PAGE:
Some of the varieties in the orchard would have accumulated enough chilling now and if we happen to have 2 weeks of consistent warmth, they would wake up and start flowering. Which I hope the good weather will not be here until Spring! Else we will be having frosted flower petals for salad for the rest of the year.

We are going to change the pruning method from VSP to spur pruning in Okana Vineyard this year. The benefits are an obvious reduction in cost, at the same time, the bunches of grape generally don’t develop secondary shoulders which means you now get a more consistent fruit maturity and less work in bunch thinning. I really like this method as you don’t have to wrestle the canes off the wires, the barrel pruner will do it for you!

I have got my new season supply of seeds all lined up! 3 varieties of corns companion planted with 3 varieties of climbing beans.



8 varieties of tomatoes companion planted with 2 varieties of basil.


Red mesclun mix, 4 varieties of dwarf beans, soybeans, 3 varieties of carrots, beetroots, and swedes as a combined community sowing.  I go forth this with confidence thanks to my rather successful trial in my scatter seeds 1.8×1.8 cloche.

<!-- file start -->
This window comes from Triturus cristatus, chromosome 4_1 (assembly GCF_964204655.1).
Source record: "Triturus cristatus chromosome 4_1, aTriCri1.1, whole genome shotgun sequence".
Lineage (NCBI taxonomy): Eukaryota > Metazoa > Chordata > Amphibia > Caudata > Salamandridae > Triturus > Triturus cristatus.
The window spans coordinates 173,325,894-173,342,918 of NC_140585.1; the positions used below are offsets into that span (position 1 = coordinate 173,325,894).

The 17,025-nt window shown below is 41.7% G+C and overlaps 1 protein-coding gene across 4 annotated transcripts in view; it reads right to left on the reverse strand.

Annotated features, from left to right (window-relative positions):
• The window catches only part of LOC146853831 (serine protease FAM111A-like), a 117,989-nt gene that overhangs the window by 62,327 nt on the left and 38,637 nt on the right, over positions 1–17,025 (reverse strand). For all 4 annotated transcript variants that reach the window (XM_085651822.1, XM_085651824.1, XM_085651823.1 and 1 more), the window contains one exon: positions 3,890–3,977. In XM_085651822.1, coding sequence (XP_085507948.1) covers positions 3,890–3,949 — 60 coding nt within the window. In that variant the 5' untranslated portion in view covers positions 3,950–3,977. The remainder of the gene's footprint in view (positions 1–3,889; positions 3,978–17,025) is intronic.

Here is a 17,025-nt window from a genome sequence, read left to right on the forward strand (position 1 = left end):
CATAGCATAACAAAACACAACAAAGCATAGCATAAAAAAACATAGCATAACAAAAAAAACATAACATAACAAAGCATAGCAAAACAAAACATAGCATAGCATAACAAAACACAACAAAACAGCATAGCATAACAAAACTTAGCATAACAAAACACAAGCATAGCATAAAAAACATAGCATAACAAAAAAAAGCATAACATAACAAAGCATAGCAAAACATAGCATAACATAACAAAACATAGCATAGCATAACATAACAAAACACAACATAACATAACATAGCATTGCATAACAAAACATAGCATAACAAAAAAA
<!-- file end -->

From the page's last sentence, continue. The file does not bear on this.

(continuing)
2 varieties of brussels sprouts, and onion for mid-late season follow up.


Baby carrots, and leeks for mid-late season follow up.

Zucchinis, eggplants, and bell pepper mix.

Most of the varieties are chosen with hardiness and heritage in mind. Otherwise, novelty. Much like the many black tomatoes I have got lined up.

I might operate on the wildflowers meadow next week. The idea is to put the lawn mower on high and run it through the meadow to cut things up. It will help to speed up the decomposition.

I have also done my final tree planting yesterday! Koroneiki Olive, Monovale Almond, Alexandra Hazelnut, and White Heat Hazelnut. They are planted at the back of the wildflowers meadow, when they mature they will start to help with as a minor windbreaker.